Make a stash of envelopes and have fun playing around with different combinations of patterns and colours.
When you’re ready to use your envelope, slip in your card and seal your envelope using envelope glue or double-sided tape. How about using a sticker from our bullet journal printables across the join – they’re free to download (just print onto sticker paper and cut out)!
Sealing DIY envelopes
If you’re making your own envelopes, you can buy a special ‘envelope glue’ (like this envelope glue from Hunkydory) to paint onto the paper. Once dry, all you need to do is apply water (or lick it) for it to become sticky enough to seal your DIY envelope. If you’re hand-delivering your card, then using a sticker is a quick and easy alternative. It looks cute, too.
However – our favourite way to seal DIY envelopes is to use sealing wax with a patterned seal. It instantly adds the wow-factor and wax seal sets are relatively cheap to pick up – like this vintage-style wax seal kit from Amazon.
Hidden message envelope
Impress your friends with this clever design – at first glance, it looks like an envelope, but open it up and you’ll soon discover it’s a card that’s full of exciting surprises! It’s easy to create the basic envelope shape – the instructions can be adapted to change the dimensions so you can easily make different-sized cards.
This type of card is ideal for adding interactive elements, like pockets, removable tags, mini envelopes and even shakers, so you can vary the surprises inside. You can leave the outside of the envelope card blank, or decorate it with a hint of what’s to come. We made a sweet band to go around ours, which looks pretty and holds the envelope shut, too! Here’s a top tip for this project: when glueing vellum, only apply glue where it can’t be seen on the finished card.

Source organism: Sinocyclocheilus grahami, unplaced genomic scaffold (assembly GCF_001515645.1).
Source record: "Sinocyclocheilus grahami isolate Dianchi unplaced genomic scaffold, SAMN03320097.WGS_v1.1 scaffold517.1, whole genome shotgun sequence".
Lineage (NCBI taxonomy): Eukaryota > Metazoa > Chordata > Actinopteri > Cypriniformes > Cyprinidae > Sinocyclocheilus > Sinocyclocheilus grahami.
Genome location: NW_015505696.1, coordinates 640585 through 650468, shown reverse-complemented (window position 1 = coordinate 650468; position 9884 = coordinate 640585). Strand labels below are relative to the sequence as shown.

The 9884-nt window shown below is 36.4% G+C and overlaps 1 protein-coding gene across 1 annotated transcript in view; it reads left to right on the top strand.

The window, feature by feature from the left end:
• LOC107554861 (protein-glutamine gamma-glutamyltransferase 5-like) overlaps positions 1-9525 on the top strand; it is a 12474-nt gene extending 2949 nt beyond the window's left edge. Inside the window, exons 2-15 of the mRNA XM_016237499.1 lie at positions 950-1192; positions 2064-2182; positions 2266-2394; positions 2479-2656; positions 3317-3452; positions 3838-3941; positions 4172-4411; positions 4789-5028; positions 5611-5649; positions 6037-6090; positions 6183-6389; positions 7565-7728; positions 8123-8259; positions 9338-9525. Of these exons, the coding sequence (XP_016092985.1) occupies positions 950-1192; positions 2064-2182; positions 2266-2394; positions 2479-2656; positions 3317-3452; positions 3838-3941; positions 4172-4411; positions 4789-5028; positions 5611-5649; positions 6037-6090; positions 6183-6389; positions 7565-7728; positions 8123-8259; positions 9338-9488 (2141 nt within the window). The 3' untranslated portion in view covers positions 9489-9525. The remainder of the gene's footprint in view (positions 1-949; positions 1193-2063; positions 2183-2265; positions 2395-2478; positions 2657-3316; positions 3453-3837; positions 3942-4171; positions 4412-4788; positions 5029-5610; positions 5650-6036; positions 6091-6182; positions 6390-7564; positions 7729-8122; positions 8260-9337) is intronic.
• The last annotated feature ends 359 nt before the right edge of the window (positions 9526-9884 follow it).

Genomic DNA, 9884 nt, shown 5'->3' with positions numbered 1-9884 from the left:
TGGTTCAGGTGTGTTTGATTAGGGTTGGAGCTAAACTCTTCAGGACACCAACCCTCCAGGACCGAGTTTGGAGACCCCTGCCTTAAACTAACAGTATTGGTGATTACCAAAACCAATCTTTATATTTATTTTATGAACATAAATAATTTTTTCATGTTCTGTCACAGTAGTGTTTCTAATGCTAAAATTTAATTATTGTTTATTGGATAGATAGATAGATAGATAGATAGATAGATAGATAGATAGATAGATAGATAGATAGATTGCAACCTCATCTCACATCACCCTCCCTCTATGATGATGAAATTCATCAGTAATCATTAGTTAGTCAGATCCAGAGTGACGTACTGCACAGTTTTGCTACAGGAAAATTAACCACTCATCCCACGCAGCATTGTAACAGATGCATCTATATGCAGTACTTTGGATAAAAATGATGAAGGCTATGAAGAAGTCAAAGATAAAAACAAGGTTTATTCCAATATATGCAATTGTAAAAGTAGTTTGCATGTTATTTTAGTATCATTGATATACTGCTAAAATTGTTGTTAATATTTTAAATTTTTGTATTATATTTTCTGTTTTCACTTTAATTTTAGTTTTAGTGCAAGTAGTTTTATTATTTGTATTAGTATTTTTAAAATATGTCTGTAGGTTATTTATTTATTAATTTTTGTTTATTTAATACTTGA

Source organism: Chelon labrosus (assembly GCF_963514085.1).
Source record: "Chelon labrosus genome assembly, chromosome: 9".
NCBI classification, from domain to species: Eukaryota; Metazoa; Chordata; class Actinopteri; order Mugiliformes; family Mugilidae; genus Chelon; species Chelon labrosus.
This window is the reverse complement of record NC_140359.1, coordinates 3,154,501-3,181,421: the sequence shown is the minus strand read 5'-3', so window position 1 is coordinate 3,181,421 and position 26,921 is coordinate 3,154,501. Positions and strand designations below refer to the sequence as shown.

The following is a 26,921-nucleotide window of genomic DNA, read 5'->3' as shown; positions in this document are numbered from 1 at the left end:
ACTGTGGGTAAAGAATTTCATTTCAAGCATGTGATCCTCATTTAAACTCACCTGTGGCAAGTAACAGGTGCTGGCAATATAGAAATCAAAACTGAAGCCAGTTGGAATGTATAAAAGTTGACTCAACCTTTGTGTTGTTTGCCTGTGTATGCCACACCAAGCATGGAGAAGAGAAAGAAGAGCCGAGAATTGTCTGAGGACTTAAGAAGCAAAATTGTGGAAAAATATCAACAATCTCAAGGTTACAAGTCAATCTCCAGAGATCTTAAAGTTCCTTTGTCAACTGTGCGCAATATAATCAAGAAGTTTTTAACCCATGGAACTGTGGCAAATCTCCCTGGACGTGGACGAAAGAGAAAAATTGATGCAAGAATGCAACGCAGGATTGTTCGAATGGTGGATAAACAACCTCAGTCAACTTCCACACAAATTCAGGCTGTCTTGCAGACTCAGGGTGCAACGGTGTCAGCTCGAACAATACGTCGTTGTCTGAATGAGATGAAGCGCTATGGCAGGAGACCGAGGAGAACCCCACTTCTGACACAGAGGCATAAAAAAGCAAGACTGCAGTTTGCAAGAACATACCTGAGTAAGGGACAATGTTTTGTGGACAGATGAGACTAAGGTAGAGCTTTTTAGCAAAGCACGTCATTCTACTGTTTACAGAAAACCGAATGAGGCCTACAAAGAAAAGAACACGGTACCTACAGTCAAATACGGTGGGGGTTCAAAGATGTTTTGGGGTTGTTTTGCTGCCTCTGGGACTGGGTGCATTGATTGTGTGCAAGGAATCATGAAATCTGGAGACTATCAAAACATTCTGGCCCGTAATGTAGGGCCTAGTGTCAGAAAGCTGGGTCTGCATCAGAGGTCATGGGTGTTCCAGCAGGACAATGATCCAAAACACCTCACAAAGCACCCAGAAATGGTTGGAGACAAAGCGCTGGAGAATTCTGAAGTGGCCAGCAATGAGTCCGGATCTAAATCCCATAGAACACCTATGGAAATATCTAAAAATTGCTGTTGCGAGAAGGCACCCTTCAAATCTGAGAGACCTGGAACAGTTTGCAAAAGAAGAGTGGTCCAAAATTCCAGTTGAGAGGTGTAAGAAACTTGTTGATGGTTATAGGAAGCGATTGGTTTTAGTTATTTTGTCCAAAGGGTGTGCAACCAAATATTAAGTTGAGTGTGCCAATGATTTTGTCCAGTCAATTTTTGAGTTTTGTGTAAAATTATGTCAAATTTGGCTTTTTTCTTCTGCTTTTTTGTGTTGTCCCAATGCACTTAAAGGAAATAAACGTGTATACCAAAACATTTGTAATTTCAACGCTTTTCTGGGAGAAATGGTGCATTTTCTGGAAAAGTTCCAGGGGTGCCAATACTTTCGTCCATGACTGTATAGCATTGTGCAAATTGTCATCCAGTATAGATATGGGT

Cut a 20cm square piece of white card. Using a sharp pencil and a ruler, measure and mark the mid-way point along each side of the card, positioned at 1cm in from each edge.
Score diagonal lines through the points you marked in step 1. Cut off the little triangles in the centre of each side, trimming them a little bigger than the score lines.
Fold the four side flaps inwards, and burnish the folds. Check that all the sides of your envelope will fold up neatly. If they don’t or look uneven, simply trim until they fold neatly.
Open out the card. Cut four triangular pieces of pink dotted paper to fit the envelope flaps. Cut a piece of floral paper to fit the centre of the card. Stick all the papers in place, as shown.
Follow steps 1-3 to make an envelope from a 15cm square of vellum. Glue the sides and bottom flaps in place, then adhere to the centre of your card.
Cut four large, four medium and four small hearts – we used a die-cutting machine and dies to cut ours. Glue pairs of hearts together with a length of twine sandwiched in between. Add die-cut ‘love’ letters and a sparkly die-cut key.
Decorate the panels with hearts, scalloped circles, sentiments cut from patterned paper and a die-cut ‘love’ word. Create a pocket on the top flap and tuck two tiny tags inside.